Book review: Home is where the heart is in Monica Ali’s first novel in a decade, Love Marriage
Love marriage is the fourth novel by the author shortlisted for the Booker Prize, Monica Ali; and her first novel in a decade. This is the story of Yasmin, an English doctor whose family is of Indian Muslim origin, and her engagement to obstetrician Joe.
Race, class, religion, and gender all play major roles in the unfolding of this clever and often funny novel. But it is sex, desire and the repression of carnal impulses that take center stage from the first page. The novel opens with the phrase “In the Ghorami household, sex was never mentioned”, but by the end of the novel, Yasmin and her family will know much more about each other’s sex life than they knew. would never have wanted it.
Love marriage consists of a number of short chapters, and although the book is around four hundred pages long, it reads quickly. It is populated by dynamic and unique characters, such as Yasmin’s future mother-in-law, Harriet Sangster, a prominent HIV-positive author and intellectual.
Harriet is a powerful force in the novel, and it is the meeting between her and Yasmin’s conservative parents that provides the story’s inciting incident. Harriet’s lack of self-awareness is most evident in her relationship with Anisah; beginning with his enthusiasm for the “authenticity” of Yasmin’s mother and her insistence on having a traditional Muslim wedding for the young couple in her backyard, despite Yasmin only wanting a small ceremony. Yet despite her flaws, it is also Harriet who sees Anisah most clearly, outside of her roles as wife and mother, and teaches Yasmin to do the same. It is these three women and their experiences that form the core of the book.
The novel largely sticks to a limited third-person style related to Yasmin, Harriet, and (somewhat oddly) Joe’s therapist, Sandor. Unbeknownst to Yasmin, her seemingly perfect fiancé is being treated for a sex addiction caused by his unconventional relationship with his mother growing up, which the therapist describes as “incestuous.”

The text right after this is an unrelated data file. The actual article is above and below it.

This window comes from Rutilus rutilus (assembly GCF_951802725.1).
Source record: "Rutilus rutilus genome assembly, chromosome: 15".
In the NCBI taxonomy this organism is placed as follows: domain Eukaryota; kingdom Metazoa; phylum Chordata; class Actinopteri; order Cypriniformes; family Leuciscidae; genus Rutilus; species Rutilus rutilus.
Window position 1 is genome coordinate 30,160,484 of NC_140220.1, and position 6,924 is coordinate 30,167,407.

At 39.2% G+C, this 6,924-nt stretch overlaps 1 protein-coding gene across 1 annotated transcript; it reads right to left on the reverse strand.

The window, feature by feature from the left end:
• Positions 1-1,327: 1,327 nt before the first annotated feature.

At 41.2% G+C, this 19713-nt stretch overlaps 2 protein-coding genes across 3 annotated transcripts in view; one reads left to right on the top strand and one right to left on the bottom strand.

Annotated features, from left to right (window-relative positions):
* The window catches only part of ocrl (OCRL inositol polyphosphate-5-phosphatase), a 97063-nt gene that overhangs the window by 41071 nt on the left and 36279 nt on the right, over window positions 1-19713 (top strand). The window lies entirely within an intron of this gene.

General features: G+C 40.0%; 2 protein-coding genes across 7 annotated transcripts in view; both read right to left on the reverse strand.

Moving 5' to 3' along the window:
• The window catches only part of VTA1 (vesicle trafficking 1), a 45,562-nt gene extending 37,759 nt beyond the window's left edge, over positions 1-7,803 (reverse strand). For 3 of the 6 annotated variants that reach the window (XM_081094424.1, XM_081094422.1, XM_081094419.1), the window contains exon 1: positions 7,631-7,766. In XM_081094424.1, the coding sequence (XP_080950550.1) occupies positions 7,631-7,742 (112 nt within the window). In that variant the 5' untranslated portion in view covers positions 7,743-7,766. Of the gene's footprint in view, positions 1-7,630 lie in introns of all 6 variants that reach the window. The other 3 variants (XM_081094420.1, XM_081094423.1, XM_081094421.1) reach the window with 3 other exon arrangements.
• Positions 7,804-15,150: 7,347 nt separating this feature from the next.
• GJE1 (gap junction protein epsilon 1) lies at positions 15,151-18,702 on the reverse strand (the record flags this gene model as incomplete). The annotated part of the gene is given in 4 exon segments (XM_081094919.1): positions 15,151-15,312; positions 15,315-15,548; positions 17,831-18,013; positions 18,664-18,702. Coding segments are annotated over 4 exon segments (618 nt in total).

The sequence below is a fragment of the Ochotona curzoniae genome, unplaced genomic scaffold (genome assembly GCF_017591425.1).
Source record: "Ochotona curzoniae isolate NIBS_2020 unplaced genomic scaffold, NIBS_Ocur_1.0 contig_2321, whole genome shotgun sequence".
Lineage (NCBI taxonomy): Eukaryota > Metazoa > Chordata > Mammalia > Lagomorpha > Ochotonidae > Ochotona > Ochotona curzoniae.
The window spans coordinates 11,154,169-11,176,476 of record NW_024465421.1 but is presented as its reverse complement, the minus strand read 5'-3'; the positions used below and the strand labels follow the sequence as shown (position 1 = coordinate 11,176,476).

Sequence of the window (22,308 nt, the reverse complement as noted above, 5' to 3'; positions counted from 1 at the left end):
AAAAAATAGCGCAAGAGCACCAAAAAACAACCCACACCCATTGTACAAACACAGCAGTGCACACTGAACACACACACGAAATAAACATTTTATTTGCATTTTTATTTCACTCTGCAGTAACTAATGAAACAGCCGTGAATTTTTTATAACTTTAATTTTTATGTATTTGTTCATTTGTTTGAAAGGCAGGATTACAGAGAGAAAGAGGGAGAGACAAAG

While there is nothing technically wrong with the inclusion of these other viewpoints, I hesitate to say that they were strictly necessary, as most of the information they contain is revealed to Yasmin from other ways at some point in the book anyway. Joe’s infidelity, for example, might have been more shocking if we had learned about it at the same time as Yasmin; Harriet’s point of view was largely just to explore her character. These sections, while fun and well-written, only served to lengthen the book.
There’s a lot to love about the novel, though. From the chemistry of hate to the love of Yasmin with the arrogant doctor on his ward to his amazing friend Rania, struggling with the constraints of being Muslim in Britain in 2019 (because yes, this book is set before the pandemic ), to his immature younger brother marching to fatherhood, to Russian émigré Zlata, living his last days in hospital and mourning his lost first love. Difficult to summarize the book, which must be experienced as a whole to be appreciated.
Love marriage is a book that will make you think about big issues and the relationship between parents and adult children in a new way. It’s often funny to laugh out loud and populated with a host of lovable supporting characters. Although it’s a big book, it’s a quick read and worth the time expenditure. Read it if you like Zadie Smith, Bernardine Evaristo or Marian Keyes. It is also a perfect choice for book clubs.